If we want to find a stock that could multiply over the long term, what are the underlying trends we should look for? Ideally, a business will show two trends; firstly a growing return on capital employed (ROCE) and secondly, an increasing amount of capital employed. Basically this means that a company has profitable initiatives that it can continue to reinvest in, which is a trait of a compounding machine. In light of that, when we looked at Driven Brands Holdings (NASDAQ:DRVN) and its ROCE trend, we weren't exactly thrilled.
Return On Capital Employed (ROCE): What is it?
If you haven't worked with ROCE before, it measures the 'return' (pre-tax profit) a company generates from capital employed in its business. The formula for this calculation on Driven Brands Holdings is:
Return on Capital Employed = Earnings Before Interest and Tax (EBIT) ÷ (Total Assets - Current Liabilities)
0.049 = US$269m ÷ (US$5.9b - US$424m) (Based on the trailing twelve months to March 2022).
Thus, Driven Brands Holdings has an ROCE of 4.9%. In absolute terms, that's a low return and it also under-performs the Commercial Services industry average of 8.0%.
Above you can see how the current ROCE for Driven Brands Holdings compares to its prior returns on capital, but there's only so much you can tell from the past. If you're interested, you can view the analysts predictions in our free report on analyst forecasts for the company.
What Can We Tell From Driven Brands Holdings' ROCE Trend?
The returns on capital haven't changed much for Driven Brands Holdings in recent years. Over the past three years, ROCE has remained relatively flat at around 4.9% and the business has deployed 308% more capital into its operations. Given the company has increased the amount of capital employed, it appears the investments that have been made simply don't provide a high return on capital.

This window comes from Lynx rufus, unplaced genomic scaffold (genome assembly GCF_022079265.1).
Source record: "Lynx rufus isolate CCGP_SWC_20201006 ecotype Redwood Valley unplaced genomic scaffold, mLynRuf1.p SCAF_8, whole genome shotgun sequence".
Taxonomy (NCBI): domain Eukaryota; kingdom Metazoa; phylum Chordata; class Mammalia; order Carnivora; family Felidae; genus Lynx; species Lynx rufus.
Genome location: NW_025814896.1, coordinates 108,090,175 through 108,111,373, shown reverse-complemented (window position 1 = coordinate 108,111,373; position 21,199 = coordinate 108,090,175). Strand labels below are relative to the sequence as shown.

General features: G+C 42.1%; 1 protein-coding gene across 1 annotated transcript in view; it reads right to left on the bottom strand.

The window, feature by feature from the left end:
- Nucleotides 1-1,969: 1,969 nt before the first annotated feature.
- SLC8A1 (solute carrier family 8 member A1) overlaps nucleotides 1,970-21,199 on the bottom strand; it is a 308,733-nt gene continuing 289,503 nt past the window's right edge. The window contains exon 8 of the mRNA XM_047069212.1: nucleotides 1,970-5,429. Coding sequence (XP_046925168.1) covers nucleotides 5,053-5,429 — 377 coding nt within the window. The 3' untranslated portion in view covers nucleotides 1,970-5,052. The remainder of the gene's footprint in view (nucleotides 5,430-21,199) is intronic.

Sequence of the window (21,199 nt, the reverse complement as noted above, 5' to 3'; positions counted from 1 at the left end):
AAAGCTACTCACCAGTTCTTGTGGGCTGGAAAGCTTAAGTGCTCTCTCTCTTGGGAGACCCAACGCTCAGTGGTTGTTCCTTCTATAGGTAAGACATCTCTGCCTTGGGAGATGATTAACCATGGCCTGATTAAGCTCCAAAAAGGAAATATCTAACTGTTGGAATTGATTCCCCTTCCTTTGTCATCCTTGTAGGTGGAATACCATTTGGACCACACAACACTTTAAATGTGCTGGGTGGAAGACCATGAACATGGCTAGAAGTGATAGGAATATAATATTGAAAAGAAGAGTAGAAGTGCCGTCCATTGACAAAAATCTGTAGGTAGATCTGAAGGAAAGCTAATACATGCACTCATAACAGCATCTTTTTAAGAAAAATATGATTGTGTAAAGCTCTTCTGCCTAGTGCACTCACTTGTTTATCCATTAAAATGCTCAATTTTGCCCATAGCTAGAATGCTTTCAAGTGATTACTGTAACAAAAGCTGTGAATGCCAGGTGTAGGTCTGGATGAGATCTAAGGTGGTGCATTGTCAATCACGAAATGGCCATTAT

What We Can Learn From Driven Brands Holdings' ROCE
As we've seen above, Driven Brands Holdings' returns on capital haven't increased but it is reinvesting in the business. Additionally, the stock's total return to shareholders over the last year has been flat, which isn't too surprising. Therefore based on the analysis done in this article, we don't think Driven Brands Holdings has the makings of a multi-bagger.
If you'd like to know more about Driven Brands Holdings, we've spotted 2 warning signs, and 1 of them can't be ignored.
For those who like to invest in solid companies, check out this free list of companies with solid balance sheets and high returns on equity.
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This article by Simply Wall St is general in nature. We provide commentary based on historical data and analyst forecasts only using an unbiased methodology and our articles are not intended to be financial advice. It does not constitute a recommendation to buy or sell any stock, and does not take account of your objectives, or your financial situation. We aim to bring you long-term focused analysis driven by fundamental data. Note that our analysis may not factor in the latest price-sensitive company announcements or qualitative material. Simply Wall St has no position in any stocks mentioned.